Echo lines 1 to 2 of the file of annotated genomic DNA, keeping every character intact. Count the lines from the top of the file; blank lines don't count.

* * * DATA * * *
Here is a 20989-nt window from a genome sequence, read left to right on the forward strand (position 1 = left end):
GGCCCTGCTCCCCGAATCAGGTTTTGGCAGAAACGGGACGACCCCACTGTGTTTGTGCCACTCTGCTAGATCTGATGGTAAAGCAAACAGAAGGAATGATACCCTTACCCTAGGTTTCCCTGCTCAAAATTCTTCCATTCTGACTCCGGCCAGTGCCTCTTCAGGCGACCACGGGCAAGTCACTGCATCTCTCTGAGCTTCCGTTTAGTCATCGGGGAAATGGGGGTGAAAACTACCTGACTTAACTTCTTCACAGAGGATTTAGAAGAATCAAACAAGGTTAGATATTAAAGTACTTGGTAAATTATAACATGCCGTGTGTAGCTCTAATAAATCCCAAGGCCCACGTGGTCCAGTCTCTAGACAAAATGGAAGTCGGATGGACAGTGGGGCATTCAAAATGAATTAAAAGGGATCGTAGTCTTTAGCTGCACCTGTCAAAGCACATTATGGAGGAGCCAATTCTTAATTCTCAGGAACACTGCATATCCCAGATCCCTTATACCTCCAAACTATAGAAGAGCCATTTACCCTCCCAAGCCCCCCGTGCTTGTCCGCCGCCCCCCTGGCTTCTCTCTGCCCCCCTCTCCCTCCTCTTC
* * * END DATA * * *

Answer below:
Here is a 20989-nt window from a genome sequence, read left to right on the forward strand (position 1 = left end):
GGCCCTGCTCCCCGAATCAGGTTTTGGCAGAAACGGGACGACCCCACTGTGTTTGTGCCACTCTGCTAGATCTGATGGTAAAGCAAACAGAAGGAATGATACCCTTACCCTAGGTTTCCCTGCTCAAAATTCTTCCATTCTGACTCCGGCCAGTGCCTCTTCAGGCGACCACGGGCAAGTCACTGCATCTCTCTGAGCTTCCGTTTAGTCATCGGGGAAATGGGGGTGAAAACTACCTGACTTAACTTCTTCACAGAGGATTTAGAAGAATCAAACAAGGTTAGATATTAAAGTACTTGGTAAATTATAACATGCCGTGTGTAGCTCTAATAAATCCCAAGGCCCACGTGGTCCAGTCTCTAGACAAAATGGAAGTCGGATGGACAGTGGGGCATTCAAAATGAATTAAAAGGGATCGTAGTCTTTAGCTGCACCTGTCAAAGCACATTATGGAGGAGCCAATTCTTAATTCTCAGGAACACTGCATATCCCAGATCCCTTATACCTCCAAACTATAGAAGAGCCATTTACCCTCCCAAGCCCCCCGTGCTTGTCCGCCGCCCCCCTGGCTTCTCTCTGCCCCCCTCTCCCTCCTCTTC